2. Family Development: Programs must seek to empower families by developing goals for themselves and their children. Staff and parents develop individualized family development plans that focus on the child's developmental needs and the family's social and economic needs. Families that are involved in other programs requiring a family service plan will receive a single coordinated plan so that they experience a seamless system of services. The services that programs must provide directly or through referral include:

    • Child development information;
    • Comprehensive health and mental health services, including smoking cessation and substance abuse treatment;
    • Adult education, literacy, and job skills training to facilitate family self-sufficiency;
    • Assistance in obtaining income support, safe housing, or emergency cash; and
    • Transportation to program services.


  3. Community Building: Programs are expected to conduct an assessment of community resources so that they may build a comprehensive network of services and supports for pregnant women and families with young children. The goal of these collaborative relationships is to increase family access to community supports, make the most efficient use of limited resources, and effect system-wide changes to improve the service delivery system for all families in the community.

  4. Staff Development: The success of the Early Head Start program rests largely on the quality of the staff. Staff members must have the capacity to develop caring, supportive relationships with both children and families. On-going training, supervision, and mentoring will encompass an inter-disciplinary approach and emphasize relationship-building. Staff development will be grounded in established "best practices" in the areas of child development, family development, and community building.

  5. Administration/Management: Early Head Start programs will utilize administration and management practices which uphold the nine principles and four cornerstones set forth in the Early Head Start initiative. An interdisciplinary approach will ensure that all staff are cross-trained in the areas of child development, family development, and community building. Staff supervision, with opportunities for feedback and reflection, will emphasize relationship-building as the foundation for interactions between children, families, and staff members.

  6. Continuous Improvement: Training, monitoring, research, and evaluation enable Early Head Start programs to better meet the needs of young children and families. On-going training and technical assistance is provided by the Infant/Family Network and the EHS NRC.

  7. Children with Disabilities: Early Head Start programs will have the responsibility to coordinate with programs providing services in accordance with Part C of the Individuals with Disabilities Education Act. Children with disabilities will be fully included in program activities.



Revised Head Start Performance Standards

The revised Head Start Program Performance Standards, published in November 1996, went into effect on January 1, 1998. The first set of Head Start Performance Standards, published more than 20 years ago, focused only on the provision of services to preschool children. The revised Standards cover the provision of services for pregnant women and children from birth to five years of age. While the Performance Standards define the scope of services that programs must offer to children and families served through Early Head Start and Head Start programs, the Performance Standards do not prescribe how these services must be carried out. Hence, programs are able to design services to meet the needs of those being served in their local communities.

The revised Standards have been reorganized into three areas, namely Early Childhood Development and Health Services, Family and Community Partnerships, and Program Design and Management. The section on Early Childhood Development focuses on the importance of providing comprehensive child development services designed to support the social, emotional, cognitive/linguistic, and physical development of children from birth to age five. The section focusing on Family and Community Partnerships addresses the importance of working in partnerships with families and local community agencies in order to provide comprehensive services to families.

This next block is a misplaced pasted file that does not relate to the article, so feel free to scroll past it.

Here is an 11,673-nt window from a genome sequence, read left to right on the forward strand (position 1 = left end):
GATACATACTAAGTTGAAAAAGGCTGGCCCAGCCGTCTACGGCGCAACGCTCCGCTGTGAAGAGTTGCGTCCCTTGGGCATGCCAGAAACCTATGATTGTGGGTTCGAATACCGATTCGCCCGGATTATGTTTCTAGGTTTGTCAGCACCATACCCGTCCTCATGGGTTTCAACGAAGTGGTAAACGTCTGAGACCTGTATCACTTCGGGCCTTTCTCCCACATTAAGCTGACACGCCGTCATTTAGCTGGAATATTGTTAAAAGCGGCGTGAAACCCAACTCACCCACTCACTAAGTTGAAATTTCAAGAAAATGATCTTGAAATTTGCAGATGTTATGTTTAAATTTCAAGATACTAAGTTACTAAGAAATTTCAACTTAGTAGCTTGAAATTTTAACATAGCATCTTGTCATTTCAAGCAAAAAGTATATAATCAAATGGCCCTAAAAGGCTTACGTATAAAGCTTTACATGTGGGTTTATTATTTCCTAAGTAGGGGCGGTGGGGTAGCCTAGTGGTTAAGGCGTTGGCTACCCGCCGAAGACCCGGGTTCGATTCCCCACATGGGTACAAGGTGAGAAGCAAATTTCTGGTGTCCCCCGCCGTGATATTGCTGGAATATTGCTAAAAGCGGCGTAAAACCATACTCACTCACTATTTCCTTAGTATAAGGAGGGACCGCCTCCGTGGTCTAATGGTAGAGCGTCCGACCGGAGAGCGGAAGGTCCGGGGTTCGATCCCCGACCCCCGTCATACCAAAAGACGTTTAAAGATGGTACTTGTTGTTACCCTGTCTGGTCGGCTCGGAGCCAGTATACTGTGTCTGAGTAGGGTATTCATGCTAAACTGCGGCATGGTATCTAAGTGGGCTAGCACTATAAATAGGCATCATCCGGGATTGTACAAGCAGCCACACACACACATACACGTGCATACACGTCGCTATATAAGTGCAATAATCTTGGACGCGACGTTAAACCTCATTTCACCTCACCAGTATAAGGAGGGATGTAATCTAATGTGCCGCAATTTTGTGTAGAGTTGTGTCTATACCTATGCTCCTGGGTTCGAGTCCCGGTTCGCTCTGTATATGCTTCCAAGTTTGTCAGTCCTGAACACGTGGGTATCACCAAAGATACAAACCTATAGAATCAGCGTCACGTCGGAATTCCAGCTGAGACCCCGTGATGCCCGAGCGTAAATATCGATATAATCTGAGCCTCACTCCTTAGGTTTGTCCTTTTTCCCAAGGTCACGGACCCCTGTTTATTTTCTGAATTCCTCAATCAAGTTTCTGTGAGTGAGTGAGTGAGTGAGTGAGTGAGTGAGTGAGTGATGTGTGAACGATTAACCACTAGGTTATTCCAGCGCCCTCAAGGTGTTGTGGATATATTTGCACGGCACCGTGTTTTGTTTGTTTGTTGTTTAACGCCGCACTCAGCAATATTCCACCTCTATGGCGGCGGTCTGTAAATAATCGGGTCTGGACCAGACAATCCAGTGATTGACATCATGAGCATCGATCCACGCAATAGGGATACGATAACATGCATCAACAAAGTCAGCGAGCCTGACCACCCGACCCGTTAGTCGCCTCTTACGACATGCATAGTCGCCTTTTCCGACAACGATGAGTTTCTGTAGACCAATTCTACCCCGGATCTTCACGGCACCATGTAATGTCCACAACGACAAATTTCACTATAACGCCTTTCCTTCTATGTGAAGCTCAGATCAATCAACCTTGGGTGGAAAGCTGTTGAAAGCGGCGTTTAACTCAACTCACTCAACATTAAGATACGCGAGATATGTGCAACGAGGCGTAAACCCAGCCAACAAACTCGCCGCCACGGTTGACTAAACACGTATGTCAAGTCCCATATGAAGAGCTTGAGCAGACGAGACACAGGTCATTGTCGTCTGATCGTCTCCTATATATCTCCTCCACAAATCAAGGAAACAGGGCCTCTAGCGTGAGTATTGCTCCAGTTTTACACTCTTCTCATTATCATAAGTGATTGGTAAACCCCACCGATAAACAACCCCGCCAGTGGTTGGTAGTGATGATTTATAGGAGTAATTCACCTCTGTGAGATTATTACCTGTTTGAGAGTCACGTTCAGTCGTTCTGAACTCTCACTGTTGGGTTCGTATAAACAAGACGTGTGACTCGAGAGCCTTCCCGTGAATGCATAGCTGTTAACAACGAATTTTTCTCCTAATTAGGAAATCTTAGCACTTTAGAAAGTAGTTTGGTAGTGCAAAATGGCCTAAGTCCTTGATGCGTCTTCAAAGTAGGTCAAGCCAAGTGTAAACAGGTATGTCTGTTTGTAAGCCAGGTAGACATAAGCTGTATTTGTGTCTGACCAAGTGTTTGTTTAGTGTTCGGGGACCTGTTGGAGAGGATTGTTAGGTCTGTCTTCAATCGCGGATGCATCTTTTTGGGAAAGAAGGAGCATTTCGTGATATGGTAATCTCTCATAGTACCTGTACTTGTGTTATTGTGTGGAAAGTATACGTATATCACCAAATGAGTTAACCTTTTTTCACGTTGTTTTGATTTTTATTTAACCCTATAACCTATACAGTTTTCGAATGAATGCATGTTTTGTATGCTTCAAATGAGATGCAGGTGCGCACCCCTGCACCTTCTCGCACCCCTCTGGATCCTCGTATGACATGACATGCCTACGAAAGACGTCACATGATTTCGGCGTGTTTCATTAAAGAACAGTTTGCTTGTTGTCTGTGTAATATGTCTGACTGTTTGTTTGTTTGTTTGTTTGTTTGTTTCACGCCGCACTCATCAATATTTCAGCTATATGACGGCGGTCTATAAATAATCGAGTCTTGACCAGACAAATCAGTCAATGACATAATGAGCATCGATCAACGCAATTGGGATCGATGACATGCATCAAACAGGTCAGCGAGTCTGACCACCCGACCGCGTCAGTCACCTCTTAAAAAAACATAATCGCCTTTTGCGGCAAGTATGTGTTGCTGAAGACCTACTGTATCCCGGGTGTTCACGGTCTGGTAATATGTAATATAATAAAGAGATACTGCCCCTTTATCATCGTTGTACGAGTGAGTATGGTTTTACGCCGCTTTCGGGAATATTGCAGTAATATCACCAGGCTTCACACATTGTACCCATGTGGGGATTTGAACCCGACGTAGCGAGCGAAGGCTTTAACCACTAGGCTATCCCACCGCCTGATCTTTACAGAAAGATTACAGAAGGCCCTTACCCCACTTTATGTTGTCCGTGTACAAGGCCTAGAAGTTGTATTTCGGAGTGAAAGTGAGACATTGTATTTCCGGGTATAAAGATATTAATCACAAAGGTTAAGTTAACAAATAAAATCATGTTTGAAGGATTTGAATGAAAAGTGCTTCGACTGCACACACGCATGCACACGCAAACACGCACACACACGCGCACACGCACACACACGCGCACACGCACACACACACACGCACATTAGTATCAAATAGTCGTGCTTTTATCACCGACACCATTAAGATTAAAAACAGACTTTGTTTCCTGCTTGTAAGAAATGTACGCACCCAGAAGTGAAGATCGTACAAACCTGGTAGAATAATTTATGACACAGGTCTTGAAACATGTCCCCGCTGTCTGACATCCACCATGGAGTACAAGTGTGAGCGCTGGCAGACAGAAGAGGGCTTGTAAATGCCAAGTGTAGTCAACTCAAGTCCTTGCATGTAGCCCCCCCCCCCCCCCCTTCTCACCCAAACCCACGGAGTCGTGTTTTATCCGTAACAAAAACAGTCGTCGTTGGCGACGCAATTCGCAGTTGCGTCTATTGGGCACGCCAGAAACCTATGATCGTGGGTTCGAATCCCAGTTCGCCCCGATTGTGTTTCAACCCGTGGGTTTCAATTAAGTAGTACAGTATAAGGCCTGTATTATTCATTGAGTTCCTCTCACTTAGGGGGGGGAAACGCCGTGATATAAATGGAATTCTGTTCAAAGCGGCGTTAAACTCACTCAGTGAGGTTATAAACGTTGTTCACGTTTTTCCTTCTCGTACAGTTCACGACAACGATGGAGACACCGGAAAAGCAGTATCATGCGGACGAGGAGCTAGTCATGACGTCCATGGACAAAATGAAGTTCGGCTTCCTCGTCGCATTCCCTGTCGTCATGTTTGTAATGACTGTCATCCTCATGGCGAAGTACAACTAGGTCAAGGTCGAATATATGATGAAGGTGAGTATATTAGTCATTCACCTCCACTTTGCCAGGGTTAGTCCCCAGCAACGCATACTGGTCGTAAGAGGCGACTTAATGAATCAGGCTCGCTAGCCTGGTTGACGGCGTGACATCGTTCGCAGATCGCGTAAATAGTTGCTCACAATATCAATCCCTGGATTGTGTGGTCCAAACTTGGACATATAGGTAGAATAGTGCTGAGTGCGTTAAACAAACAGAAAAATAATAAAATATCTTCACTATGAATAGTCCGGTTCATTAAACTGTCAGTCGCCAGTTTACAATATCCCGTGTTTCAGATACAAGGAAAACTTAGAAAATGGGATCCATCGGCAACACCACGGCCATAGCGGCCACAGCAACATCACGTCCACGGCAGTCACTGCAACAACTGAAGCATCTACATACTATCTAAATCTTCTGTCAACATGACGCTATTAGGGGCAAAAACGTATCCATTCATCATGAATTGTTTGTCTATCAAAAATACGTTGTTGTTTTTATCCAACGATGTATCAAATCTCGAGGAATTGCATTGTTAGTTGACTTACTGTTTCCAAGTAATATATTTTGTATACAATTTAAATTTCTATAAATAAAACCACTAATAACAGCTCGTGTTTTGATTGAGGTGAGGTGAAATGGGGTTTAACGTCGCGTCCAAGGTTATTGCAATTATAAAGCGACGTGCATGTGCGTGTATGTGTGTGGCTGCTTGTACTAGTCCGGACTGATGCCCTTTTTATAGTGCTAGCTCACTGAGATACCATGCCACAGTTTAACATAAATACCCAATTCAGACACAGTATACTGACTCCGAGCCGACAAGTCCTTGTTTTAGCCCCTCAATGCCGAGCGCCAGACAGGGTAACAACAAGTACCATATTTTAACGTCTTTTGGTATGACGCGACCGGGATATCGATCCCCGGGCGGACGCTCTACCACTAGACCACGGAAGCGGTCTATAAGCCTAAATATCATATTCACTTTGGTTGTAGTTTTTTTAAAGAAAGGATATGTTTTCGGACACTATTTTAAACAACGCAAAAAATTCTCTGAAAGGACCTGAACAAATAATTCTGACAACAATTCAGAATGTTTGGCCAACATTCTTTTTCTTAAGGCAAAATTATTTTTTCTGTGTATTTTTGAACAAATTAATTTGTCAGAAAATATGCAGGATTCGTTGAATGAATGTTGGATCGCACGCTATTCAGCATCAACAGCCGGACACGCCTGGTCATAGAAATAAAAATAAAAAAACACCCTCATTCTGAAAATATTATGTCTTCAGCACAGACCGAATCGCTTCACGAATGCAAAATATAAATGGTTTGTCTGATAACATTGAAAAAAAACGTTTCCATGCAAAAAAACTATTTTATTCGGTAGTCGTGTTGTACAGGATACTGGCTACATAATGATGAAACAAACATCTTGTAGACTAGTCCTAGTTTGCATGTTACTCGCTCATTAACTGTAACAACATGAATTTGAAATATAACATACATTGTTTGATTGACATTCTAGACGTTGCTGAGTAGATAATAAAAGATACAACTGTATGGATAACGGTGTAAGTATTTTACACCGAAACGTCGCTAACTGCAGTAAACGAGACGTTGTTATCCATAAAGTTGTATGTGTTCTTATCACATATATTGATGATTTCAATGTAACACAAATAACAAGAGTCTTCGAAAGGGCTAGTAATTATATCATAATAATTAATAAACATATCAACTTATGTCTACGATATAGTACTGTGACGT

The section of the Performance Standards that focuses on Program Design and Management differs from the previous sections in that it addresses the role of program governance and management systems in supporting the delivery of high-quality services. Program governance refers to the structure that dictates how parents are actively involved in the decision-making process of program operations. Parent involvement in this capacity has long been a hallmark of Head Start programs. Beyond effective parent participation, programs must also have in place the management/administrative systems to successfully provide high quality services to families. These systems include program planning, communications, record keeping, reporting, and self-assessment activities.


Eligibility Criteria

Early Head Start is a child development program for low-income families. Each Early Head Start program is responsible for determining itsí own eligibility criteria. Family income is one key factor in determining eligibility. The federal poverty guidelines are used to evaluate family income. Early Head Start programs may elect to target their services to a particular population to best meet the unique needs of families and children in their community. Please contact the EHS program in your area for specific information about how to enroll in your local Early Head Start.

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Early Head Start National Resource Center @ ZERO TO THREE
2000 M. Street, NW, Suite 200
Washington, DC 20036
202-638-1144 Fax 202-638-0851

This Web site was developed for the Office of Head Start by ZERO TO THREE: National Center for Infants, Toddlers, and Families, under contract No. HHSP23320042900YC from the Administration on Children, Youth and Families; Administration for Children and Families; U. S. Department of Health and Human Services, to operate the Early Head Start National Resource Center.

Office of Head Start / Administration for Children and Families / U. S. Department of Health and Human Services